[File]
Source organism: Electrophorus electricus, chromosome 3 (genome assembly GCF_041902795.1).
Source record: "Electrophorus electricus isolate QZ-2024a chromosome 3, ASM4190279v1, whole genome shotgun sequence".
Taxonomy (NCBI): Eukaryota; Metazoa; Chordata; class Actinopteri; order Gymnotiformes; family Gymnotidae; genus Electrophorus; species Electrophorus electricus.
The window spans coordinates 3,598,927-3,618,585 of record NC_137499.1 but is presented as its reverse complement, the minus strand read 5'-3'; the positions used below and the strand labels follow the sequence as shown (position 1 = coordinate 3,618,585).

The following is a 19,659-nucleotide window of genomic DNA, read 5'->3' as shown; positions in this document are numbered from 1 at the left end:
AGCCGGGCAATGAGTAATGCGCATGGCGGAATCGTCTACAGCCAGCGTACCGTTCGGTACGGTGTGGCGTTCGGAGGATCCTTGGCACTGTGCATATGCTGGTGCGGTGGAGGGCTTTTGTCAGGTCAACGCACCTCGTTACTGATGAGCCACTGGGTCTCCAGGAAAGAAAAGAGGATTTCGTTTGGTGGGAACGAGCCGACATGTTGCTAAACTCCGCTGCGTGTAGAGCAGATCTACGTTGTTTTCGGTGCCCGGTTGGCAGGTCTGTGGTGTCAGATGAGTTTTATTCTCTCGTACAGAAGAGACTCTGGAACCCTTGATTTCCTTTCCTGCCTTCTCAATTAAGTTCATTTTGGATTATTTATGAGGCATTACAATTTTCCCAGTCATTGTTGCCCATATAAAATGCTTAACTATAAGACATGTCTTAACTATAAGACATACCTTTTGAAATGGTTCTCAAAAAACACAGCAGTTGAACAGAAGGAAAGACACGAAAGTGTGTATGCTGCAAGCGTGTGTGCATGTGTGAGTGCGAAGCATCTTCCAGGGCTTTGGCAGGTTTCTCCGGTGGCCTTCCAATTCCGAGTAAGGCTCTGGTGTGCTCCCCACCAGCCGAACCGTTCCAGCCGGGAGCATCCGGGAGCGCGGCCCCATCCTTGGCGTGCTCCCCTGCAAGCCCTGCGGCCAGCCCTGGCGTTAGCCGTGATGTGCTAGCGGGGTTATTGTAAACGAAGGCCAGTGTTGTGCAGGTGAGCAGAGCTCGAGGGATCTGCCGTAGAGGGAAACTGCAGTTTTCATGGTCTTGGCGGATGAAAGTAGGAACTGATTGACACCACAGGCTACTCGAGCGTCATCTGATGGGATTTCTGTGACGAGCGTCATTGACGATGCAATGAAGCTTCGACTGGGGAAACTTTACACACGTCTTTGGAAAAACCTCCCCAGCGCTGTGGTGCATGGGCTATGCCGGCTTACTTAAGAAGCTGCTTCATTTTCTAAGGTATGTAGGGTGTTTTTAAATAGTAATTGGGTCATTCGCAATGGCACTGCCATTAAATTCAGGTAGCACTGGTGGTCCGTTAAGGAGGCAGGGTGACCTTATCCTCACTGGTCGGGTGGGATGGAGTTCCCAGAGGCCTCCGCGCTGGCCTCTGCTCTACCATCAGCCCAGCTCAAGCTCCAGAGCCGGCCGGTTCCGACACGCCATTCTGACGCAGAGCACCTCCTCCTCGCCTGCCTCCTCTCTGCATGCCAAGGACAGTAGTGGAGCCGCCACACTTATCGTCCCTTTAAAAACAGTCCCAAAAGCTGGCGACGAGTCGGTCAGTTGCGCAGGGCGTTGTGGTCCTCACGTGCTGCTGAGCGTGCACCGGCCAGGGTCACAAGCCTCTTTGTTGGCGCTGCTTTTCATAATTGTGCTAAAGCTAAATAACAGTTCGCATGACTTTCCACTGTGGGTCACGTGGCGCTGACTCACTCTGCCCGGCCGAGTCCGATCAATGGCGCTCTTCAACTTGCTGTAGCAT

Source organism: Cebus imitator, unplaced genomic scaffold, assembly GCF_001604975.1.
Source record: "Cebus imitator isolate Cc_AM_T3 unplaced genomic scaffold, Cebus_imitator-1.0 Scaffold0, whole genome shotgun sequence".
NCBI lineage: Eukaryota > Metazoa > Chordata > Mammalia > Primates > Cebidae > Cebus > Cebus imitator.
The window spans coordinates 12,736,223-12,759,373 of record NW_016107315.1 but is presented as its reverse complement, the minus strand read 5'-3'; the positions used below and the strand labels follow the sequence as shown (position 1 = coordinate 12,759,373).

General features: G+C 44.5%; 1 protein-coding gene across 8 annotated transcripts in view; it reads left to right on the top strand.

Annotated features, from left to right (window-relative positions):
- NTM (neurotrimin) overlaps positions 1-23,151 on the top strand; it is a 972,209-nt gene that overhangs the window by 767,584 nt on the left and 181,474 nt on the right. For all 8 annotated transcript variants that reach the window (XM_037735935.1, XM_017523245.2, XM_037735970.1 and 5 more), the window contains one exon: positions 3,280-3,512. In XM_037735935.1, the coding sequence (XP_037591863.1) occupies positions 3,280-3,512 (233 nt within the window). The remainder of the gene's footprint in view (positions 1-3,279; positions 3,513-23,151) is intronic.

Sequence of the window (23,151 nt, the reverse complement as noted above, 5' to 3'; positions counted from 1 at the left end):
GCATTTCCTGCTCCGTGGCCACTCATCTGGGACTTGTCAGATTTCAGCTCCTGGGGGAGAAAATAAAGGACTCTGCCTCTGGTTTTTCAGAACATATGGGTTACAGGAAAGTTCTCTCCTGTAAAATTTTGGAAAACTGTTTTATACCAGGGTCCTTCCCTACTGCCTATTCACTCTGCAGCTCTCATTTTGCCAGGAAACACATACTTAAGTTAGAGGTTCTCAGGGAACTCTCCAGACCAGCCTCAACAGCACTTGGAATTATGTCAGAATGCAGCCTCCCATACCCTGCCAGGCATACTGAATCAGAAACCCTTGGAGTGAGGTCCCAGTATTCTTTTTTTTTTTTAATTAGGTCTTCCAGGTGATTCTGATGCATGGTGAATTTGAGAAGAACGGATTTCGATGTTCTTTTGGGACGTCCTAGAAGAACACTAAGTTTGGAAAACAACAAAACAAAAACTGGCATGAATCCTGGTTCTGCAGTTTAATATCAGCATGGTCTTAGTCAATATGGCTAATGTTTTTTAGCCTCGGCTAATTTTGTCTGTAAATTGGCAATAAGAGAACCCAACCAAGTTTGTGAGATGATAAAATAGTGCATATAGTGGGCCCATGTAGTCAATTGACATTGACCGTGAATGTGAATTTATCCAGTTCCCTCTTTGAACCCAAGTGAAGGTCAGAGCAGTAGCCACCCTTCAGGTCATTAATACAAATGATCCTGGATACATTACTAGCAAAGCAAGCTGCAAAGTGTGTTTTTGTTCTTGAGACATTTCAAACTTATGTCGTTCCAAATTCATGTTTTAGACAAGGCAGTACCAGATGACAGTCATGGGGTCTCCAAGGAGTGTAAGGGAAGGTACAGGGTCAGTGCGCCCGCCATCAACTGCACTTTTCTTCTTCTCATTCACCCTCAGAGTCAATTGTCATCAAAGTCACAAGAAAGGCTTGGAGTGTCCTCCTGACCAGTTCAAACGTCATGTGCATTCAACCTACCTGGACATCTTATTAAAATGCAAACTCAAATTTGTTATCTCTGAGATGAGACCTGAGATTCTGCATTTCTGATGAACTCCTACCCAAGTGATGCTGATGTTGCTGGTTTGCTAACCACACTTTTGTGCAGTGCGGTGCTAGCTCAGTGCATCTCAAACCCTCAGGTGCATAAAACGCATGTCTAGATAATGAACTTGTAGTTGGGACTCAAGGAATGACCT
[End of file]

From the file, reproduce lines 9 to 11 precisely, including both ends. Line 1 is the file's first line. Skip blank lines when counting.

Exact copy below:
NCBI lineage: Eukaryota > Metazoa > Chordata > Mammalia > Primates > Cebidae > Cebus > Cebus imitator.
The window spans coordinates 12,736,223-12,759,373 of record NW_016107315.1 but is presented as its reverse complement, the minus strand read 5'-3'; the positions used below and the strand labels follow the sequence as shown (position 1 = coordinate 12,759,373).

General features: G+C 44.5%; 1 protein-coding gene across 8 annotated transcripts in view; it reads left to right on the top strand.